So that’s what I do, and that’s what my family did many years ago in Italy. They built floats. So that’s why this king cake baby is a little creepy — not a little creepy, lots of creepy. I made him a little extra creepy because he’s also got a little bit of that influence from that medieval European Carnival mask kind of thing. They infuse a little creepy into a lot of that stuff. Creepy is a hard word, but you know… but it depends on how you look at it. Like clowns. A lot of people think clowns are creepy, you know? But there’s a little bit of fusion of all that in there.

Well, Carnival is comedy and tragedy, right? So there’s got to be a little bit of everything.

Comedy and tragedy, right! Right. And there’s a little mystery to it, and then I hammed it up. I took liberties to make it a little creepy, because I just kind of think it’s funny and I laugh at it, personally.

You see, all the creepiness is in the eyes. If you paint the eyes differently, if you make him a little different, the creepiness goes away pretty quickly. So when I painted the eyes I made the actual pupil kind of small — the [then-Hornets organization] didn’t even blink at it. They just said “Oh, we love it. We like it.” So I left it like that.

Credit Jonathan Bertuccelli
Jonathan and an early version of "Babycakes," his joking name for what would become King Cake Baby.

So, does the King Cake Baby have a name, or is he just King Cake Baby?

He’s just King Cake Baby. When I delivered him, I had an idea that they should have called him like Babycakes or something like that. Johnnycakes. You know, I was just playing around. But yeah, King Cake Baby, it just stuck. That will stick forever.

People just love the King Cake Baby, and it’s huge.

It kind of blew up last year at this time, you know? It kind of went viral. And I had friends calling me up and telling me they were talking about it on the Late Show, jokes, tweets. I think Flea tweeted on it. You know, fun stuff.

Did you ever expect that would happen?

Oh no, no, of course not. I think it’s a combination of things: It’s a coincidence in that the first Pelican [mascot] was kind of creepy so they had to go and change it.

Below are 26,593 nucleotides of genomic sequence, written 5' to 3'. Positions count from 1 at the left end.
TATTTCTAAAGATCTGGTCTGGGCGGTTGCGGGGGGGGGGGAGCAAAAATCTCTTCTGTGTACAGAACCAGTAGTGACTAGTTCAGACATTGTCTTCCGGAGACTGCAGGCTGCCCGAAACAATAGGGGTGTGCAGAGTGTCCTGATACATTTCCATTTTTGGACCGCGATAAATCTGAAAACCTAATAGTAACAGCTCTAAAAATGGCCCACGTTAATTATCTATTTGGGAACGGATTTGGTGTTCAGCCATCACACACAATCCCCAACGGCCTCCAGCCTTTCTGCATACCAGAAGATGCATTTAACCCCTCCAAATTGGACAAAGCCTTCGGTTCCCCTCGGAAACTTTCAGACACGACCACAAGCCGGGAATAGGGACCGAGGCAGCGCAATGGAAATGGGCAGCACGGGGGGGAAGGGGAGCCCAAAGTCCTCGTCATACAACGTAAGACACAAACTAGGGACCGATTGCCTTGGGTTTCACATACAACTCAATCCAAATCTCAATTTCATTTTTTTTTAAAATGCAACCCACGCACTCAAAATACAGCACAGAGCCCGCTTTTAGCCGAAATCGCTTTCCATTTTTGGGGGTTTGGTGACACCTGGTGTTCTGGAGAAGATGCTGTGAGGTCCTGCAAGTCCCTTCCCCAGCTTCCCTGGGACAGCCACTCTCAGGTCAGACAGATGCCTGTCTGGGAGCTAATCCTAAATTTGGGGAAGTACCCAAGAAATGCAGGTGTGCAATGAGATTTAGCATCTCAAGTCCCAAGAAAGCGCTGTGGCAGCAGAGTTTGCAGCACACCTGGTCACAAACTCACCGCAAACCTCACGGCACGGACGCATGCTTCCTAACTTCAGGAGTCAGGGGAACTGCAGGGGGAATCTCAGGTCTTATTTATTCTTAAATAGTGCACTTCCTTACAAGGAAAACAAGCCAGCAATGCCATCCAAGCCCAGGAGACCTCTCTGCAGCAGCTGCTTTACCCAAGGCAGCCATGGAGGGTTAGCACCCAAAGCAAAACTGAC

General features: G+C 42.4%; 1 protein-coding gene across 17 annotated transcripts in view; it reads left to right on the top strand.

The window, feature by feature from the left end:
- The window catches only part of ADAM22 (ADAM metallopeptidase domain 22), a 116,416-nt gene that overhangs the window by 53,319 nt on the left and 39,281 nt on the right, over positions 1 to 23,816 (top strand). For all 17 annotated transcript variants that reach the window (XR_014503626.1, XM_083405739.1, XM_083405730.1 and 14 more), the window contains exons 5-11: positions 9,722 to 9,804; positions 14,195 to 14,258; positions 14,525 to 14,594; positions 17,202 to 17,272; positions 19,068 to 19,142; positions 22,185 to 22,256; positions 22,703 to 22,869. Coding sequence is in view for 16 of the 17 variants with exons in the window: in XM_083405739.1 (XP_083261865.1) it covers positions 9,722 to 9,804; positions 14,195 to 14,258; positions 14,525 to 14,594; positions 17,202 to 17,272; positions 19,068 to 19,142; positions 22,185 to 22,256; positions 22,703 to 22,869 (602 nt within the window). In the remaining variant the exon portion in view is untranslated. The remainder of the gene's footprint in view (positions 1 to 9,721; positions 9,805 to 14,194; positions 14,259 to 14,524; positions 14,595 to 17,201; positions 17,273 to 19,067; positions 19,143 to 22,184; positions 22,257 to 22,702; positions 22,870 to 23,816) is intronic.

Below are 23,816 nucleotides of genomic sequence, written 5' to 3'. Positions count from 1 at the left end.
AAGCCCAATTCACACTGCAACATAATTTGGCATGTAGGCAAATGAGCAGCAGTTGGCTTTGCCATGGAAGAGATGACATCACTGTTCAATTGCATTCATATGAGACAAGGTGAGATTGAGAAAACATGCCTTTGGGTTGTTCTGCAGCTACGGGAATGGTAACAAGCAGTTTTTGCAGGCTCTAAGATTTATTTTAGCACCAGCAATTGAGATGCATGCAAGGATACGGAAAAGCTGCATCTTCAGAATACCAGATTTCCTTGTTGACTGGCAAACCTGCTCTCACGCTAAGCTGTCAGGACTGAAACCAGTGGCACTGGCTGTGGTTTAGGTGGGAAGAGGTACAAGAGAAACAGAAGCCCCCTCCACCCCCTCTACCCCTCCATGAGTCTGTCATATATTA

King Cake Baby is really a part of three characters that I made for them (this is like five, six years ago when I first made them). There was the King Cake Baby, the King and the Jester. And they come out together, but the baby is the one who gets all of the attention. But they were made together to be part of this little Mardi Gras season thing, you know?

But what happened is, so like, they changed the Pelican because he was too creepy, but then out comes the King Cake Baby and he’s super creepy, so everybody jumps on it and they start cracking jokes, like New Orleans can’t get it right. And that’s the funny part, and that’s the coincidence. I think it’s one of those things. You know, somebody with a little bit of a name, somebody with a little bit of exposure, they start cracking jokes on it and it goes viral. And it’s fun.

Credit Screenshot from studio3inc.com
When in need, you can rent a giant head from Studio3.

So tell me more about Studio3. It’s your shop and you build Mardi Gras props. What else do you do?

Well, we build Mardi Gras props, but we also build statues, and we do a lot of three-dimensional commercial artwork, like sculptures for bookstores. I’ve done some stuff for Vegas and I’ve built a lot of stuff for television, film and commercials — sets, props, faux finishes. I’ve had work in Harrah’s Casino, sculptural pieces. I have some sculptural work right now at the MGM Grand in Vegas.

I’m not a gallery artist. I do my commissions when people come to me and they say: “We want a giant —.” Like, this past summer, I had a client come to me and say “I want a giant book, like a 10-foot-tall book, that’s being held by a hand.” And it was for a bookstore in a mall in Jackson, Mississippi. So I built it. And that’s it. Pretty simple.